Published online by Cambridge University Press: 26 January 2019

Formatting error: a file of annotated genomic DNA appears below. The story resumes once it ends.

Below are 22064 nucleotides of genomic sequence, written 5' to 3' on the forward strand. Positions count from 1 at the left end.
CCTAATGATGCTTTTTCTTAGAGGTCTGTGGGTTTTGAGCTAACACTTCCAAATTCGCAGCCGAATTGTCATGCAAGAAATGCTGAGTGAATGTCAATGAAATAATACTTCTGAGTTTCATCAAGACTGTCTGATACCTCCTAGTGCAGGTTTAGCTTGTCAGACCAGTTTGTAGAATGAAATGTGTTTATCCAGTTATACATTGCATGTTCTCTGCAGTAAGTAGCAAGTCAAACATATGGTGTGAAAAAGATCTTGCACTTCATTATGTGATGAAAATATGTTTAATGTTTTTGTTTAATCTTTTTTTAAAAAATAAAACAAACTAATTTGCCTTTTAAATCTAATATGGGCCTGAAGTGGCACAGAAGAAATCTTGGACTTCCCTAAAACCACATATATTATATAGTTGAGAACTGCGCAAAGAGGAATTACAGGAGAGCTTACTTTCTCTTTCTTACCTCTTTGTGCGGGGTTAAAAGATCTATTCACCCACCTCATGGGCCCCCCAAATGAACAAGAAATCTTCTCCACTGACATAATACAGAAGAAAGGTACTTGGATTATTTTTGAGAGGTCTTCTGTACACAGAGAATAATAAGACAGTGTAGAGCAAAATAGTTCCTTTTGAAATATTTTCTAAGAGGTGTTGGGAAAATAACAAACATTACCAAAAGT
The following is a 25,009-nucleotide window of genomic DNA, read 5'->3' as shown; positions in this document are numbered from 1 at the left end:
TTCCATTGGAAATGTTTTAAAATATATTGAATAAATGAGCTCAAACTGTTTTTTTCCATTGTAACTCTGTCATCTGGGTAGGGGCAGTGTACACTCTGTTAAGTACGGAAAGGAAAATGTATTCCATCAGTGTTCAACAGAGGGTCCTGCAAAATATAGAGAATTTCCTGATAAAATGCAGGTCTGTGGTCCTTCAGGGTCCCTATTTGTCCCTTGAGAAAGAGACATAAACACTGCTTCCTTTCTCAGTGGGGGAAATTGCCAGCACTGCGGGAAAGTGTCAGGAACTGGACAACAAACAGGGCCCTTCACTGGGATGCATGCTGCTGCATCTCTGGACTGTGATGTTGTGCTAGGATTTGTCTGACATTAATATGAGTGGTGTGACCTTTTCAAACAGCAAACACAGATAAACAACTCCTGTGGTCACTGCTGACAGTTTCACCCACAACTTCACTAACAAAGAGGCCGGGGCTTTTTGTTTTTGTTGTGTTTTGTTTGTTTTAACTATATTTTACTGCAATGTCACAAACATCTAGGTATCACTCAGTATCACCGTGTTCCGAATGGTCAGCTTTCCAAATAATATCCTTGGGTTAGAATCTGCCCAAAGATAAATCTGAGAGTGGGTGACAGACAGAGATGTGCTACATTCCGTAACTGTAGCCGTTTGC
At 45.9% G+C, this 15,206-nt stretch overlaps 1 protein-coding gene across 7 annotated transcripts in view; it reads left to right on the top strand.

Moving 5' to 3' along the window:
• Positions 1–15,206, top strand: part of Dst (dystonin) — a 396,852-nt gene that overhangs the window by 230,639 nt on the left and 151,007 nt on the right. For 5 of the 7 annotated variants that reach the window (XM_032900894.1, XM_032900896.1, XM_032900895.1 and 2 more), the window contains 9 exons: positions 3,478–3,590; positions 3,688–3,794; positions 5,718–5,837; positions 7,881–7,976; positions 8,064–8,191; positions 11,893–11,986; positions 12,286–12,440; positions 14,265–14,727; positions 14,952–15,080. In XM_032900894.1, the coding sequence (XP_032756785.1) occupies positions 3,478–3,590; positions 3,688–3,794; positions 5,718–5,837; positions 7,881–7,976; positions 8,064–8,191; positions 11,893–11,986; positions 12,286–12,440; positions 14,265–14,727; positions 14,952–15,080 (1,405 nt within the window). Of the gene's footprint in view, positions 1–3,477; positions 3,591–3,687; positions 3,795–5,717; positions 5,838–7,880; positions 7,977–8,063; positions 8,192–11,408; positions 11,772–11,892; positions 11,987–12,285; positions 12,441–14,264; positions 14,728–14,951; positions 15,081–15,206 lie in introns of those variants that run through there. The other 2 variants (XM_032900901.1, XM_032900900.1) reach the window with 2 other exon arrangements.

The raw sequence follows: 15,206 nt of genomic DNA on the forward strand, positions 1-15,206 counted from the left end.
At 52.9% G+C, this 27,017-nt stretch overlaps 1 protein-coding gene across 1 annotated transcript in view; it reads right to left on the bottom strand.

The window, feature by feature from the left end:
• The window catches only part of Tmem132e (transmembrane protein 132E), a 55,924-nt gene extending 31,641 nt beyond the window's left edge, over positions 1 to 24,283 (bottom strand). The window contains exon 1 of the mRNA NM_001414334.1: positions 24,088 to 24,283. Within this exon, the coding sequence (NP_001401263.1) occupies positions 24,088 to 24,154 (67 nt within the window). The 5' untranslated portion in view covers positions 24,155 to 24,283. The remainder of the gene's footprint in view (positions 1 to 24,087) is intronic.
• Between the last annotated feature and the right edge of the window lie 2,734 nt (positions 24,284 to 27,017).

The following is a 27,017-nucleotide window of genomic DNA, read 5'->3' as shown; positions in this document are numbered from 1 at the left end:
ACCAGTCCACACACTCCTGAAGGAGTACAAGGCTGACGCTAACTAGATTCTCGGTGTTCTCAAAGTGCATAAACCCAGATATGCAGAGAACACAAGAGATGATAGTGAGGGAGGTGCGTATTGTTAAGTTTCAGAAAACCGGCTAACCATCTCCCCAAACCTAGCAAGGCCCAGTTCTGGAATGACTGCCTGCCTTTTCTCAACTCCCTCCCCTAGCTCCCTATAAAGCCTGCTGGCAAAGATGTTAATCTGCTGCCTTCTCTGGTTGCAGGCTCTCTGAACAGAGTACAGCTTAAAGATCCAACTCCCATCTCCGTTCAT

Crop wild relatives (CWR) are valuable resources for crop breeding due to their close genetic relationship to the cultivated plants and their wide genetic variation, allowing the introgression of desirable traits into the crops, such as resistance to plant pests and diseases or adaptability to climate change. Mexico is a centre of agrobiodiversity, including CWR, but climate change, and other factors, are contributing to the loss of important Mexican CWR genetic diversity. The in situ and ex situ conservation status of Mexican priority CWR were assessed through a gap analysis as part of a national CWR conservation strategy for Mexico, to ensure the long-term preservation and improve the availability of these genetic resources. A set of 310 priority CWR taxa, previously identified as part of the national CWR inventory for Mexico, were analysed. Species distribution modelling and ecogeographic diversity analyses were used to detect gaps in in situ and ex situ conservation at taxon and ecogeographic levels. Priority target sites were identified throughout the country for complementary in situ and ex situ conservation of these taxa. The results obtained allow us to make recommendations for immediate conservation actions, thus helping to mitigate the threats to Mexican agrobiodiversity and enhance both national and global food security.